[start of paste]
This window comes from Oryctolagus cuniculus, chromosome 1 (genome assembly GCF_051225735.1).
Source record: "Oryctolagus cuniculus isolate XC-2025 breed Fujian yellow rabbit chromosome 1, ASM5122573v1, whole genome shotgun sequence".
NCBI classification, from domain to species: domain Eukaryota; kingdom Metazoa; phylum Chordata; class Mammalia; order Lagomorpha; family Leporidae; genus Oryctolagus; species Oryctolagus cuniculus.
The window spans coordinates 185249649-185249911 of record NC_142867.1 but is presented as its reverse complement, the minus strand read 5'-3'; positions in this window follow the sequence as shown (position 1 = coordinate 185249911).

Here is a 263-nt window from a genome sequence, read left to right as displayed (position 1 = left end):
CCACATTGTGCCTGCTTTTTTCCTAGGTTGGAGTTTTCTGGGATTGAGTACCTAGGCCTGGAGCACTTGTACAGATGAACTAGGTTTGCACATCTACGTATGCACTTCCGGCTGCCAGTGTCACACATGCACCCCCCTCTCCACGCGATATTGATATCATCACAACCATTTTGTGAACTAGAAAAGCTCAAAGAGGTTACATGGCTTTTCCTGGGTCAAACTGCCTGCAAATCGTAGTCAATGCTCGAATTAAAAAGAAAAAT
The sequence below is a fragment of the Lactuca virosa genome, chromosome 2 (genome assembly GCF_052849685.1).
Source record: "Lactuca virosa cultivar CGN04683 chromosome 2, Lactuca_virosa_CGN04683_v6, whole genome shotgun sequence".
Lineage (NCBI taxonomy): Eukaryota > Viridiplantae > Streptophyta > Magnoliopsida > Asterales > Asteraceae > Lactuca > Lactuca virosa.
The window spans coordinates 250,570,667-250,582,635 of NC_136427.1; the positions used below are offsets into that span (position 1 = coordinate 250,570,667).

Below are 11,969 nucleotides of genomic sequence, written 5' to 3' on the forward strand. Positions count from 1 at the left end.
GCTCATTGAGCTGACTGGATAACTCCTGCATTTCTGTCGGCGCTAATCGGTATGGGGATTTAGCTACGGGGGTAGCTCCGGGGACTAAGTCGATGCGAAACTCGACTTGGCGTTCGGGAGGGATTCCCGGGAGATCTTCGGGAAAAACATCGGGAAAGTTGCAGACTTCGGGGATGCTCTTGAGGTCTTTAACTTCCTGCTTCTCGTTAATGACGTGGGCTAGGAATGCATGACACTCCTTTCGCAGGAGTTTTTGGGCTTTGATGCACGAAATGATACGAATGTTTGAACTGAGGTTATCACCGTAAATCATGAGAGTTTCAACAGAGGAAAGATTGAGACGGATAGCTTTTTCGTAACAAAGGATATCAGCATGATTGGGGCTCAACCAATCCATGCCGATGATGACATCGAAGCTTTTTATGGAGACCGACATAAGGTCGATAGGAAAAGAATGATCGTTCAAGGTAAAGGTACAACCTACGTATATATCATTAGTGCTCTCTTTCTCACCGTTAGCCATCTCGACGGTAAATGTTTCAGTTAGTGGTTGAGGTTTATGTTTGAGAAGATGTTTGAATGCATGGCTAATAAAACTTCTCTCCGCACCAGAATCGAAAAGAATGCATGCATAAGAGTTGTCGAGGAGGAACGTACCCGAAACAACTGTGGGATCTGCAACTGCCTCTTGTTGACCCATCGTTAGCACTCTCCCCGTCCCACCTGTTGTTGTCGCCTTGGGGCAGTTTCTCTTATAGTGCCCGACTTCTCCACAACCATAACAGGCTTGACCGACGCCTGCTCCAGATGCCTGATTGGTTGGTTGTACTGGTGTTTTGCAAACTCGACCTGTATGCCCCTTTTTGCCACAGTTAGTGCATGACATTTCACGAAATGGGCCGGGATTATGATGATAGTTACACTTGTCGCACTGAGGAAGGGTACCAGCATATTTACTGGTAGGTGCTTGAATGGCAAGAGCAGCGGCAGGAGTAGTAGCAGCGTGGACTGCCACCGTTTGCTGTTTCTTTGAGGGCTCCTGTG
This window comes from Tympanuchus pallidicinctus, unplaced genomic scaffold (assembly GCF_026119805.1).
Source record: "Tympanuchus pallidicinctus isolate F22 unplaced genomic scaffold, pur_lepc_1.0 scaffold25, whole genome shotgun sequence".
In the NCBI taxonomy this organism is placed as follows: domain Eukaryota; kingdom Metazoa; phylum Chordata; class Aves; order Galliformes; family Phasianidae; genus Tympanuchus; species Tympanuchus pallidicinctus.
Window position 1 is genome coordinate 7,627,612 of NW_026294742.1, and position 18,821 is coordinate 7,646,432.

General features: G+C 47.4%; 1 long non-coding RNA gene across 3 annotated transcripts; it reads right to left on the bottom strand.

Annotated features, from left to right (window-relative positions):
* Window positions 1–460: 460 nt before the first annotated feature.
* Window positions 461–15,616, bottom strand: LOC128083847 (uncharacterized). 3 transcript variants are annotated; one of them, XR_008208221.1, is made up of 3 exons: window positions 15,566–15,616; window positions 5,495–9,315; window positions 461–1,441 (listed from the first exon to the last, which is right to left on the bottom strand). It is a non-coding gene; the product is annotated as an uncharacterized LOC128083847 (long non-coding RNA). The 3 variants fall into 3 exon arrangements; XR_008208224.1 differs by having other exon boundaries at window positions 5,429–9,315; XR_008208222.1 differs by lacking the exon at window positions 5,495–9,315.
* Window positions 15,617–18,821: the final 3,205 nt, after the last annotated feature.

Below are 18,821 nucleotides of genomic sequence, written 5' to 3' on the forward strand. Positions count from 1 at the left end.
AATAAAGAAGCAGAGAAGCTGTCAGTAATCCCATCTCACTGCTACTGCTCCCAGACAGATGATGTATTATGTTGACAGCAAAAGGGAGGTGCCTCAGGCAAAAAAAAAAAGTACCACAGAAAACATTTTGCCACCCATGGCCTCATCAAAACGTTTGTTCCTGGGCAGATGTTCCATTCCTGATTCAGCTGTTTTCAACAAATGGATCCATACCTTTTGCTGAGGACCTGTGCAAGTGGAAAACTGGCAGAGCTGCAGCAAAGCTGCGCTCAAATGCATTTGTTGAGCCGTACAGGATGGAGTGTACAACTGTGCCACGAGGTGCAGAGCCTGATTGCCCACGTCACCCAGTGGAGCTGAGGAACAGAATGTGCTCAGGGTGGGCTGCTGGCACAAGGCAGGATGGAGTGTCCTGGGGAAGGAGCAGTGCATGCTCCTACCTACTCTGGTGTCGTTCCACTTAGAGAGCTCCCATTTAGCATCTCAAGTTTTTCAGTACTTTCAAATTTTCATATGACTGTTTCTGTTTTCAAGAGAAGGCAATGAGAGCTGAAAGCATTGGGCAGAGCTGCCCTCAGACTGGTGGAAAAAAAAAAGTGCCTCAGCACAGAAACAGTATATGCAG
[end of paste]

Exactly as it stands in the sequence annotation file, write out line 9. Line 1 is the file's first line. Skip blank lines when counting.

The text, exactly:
Lineage (NCBI taxonomy): Eukaryota > Viridiplantae > Streptophyta > Magnoliopsida > Asterales > Asteraceae > Lactuca > Lactuca virosa.